Media manipulation was exposed in stark form when Nick Robinson, the BBC's political editor, was rumbled by viewers able to compare his highly selective editing of an Alex Salmond press conference last Thursday with what had actually transpired. Robinson had asked Salmond a two-part question about supposedly solid claims made by company bosses and bankers -  'men who are responsible for billions of pounds of profits' - that independence would damage the Scottish economy. Not only did the full version of the encounter demonstrate that Salmond responded comprehensively, but he turned the tables on Robinson by calling into question the BBC's role as an 'impartial' public broadcaster. The self-serving report that was broadcast that night by Robinson on BBC News at Ten did not reflect the encounter which the political editor summed up misleadingly as:

'He didn't answer, but he did attack the reporting.' 

The distorted BBC News reporting was picked up on social media and no doubt encapsulated what many viewers and listeners, particularly in Scotland, have been observing for months, if not years. One reader wrote an excellent email to us in which he said:

'Honestly, this is just ONE example of pathetic bias which more and more Scots are seeing through. I've long been a follower of your site, and I make a point of reading each and every alert. This is the first time I've taken to contacting you, and as I said, I imagine lots of others will be doing just that on the same subject.

'I've seen so much media bias with BBC Scotland since the turn of the year, but it's now getting to laughable proportions. And now that we have the entire London press-mafia crawling all over it too, it's daily headline news - all doom and gloom about how Scotland will fail, Scotland will be bankrupt, there's no more oil left, jobs will go, etc etc. It's been diabolical.'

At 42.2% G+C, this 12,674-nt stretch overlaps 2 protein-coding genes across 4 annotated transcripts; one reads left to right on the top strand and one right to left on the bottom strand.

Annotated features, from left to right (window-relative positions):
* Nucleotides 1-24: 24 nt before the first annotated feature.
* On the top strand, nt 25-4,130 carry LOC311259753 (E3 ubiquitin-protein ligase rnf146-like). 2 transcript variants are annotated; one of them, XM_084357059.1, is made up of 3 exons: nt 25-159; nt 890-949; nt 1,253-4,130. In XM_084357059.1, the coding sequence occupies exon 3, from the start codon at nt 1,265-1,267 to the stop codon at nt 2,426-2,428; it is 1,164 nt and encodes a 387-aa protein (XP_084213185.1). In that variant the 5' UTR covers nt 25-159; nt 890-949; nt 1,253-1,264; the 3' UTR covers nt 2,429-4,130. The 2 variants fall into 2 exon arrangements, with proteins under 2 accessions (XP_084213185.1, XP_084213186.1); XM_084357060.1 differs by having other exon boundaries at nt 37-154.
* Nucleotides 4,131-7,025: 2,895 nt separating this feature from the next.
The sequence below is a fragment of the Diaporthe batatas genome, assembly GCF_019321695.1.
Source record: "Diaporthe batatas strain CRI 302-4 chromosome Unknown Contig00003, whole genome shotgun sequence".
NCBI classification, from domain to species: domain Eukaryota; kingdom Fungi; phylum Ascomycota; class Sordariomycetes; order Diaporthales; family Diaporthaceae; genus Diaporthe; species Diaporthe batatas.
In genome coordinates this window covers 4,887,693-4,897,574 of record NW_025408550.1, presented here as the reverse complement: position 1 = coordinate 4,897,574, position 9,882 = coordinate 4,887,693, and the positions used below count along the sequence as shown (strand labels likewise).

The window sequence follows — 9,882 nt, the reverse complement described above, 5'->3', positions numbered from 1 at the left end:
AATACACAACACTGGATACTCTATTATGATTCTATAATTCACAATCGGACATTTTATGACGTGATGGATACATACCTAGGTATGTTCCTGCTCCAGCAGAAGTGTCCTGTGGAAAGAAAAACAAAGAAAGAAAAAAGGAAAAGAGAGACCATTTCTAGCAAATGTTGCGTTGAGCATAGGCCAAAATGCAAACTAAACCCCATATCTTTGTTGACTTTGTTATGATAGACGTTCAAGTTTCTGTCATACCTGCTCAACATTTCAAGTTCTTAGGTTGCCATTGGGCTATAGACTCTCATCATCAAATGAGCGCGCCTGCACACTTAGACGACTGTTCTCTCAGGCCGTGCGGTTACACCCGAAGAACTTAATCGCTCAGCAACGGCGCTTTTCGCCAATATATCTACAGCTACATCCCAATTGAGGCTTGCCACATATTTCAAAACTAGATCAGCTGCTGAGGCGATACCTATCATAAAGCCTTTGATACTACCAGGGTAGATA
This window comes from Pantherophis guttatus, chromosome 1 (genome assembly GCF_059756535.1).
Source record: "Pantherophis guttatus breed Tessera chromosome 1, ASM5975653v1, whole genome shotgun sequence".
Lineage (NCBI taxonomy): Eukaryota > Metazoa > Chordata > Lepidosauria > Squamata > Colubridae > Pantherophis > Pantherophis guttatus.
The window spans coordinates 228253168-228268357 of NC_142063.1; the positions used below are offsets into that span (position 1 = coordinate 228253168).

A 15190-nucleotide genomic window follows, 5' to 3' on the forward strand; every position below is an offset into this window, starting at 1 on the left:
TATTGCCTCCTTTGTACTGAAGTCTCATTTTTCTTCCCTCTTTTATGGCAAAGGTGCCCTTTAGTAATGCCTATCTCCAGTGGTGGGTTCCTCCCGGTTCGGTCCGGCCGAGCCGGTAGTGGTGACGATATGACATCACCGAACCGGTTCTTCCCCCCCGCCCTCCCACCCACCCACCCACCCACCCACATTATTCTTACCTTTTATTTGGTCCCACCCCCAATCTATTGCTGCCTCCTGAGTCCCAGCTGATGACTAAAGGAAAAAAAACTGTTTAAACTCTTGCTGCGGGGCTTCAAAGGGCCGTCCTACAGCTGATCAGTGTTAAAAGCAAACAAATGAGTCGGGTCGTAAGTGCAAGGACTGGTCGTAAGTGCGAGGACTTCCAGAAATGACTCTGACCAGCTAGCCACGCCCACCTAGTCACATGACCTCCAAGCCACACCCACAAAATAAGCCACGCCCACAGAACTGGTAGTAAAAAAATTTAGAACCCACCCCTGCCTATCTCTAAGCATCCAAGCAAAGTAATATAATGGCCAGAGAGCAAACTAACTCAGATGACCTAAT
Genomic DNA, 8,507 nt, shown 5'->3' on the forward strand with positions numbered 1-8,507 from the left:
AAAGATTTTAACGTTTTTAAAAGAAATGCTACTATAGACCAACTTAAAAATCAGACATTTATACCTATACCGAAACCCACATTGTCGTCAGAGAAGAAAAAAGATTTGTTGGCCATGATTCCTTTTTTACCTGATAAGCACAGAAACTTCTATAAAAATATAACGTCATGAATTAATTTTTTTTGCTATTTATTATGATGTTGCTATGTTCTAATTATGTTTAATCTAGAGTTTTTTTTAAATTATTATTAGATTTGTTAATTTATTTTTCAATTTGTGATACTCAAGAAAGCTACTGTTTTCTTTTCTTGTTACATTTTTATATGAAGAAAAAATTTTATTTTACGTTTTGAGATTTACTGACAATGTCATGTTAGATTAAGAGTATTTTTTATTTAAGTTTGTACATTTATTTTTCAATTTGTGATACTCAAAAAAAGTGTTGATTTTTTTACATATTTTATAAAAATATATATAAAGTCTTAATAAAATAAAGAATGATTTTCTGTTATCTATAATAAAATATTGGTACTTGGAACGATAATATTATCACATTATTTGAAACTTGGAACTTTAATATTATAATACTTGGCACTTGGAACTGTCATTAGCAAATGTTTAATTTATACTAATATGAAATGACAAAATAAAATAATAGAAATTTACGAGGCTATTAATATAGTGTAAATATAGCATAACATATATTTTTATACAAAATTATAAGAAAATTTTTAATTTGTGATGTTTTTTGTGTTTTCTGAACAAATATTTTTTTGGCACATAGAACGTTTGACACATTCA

The BBC's dismissive response to the public complaints about Robinson's skewed report concluded with the usual worn-out boilerplate text:

'the overall report [was] balanced and impartial, in line with our editorial guidelines.'

It is not only the bias in BBC News reporting that has alienated so many people, but the way the public broadcaster fails to adequately address public complaints - on any number of issues.

‘Dark Omens’ And ‘Horror Shows’: Scottish Independence, Power And Propaganda

Media Lens - Mán, 15/09/2014 - 00:06

Established power hates uncertainty, especially any threat to its grip on the political, economic and financial levers that control society. And so it is with elite fears that the United Kingdom, formed by the 1707 Acts of Union, could be on the verge of unravelling.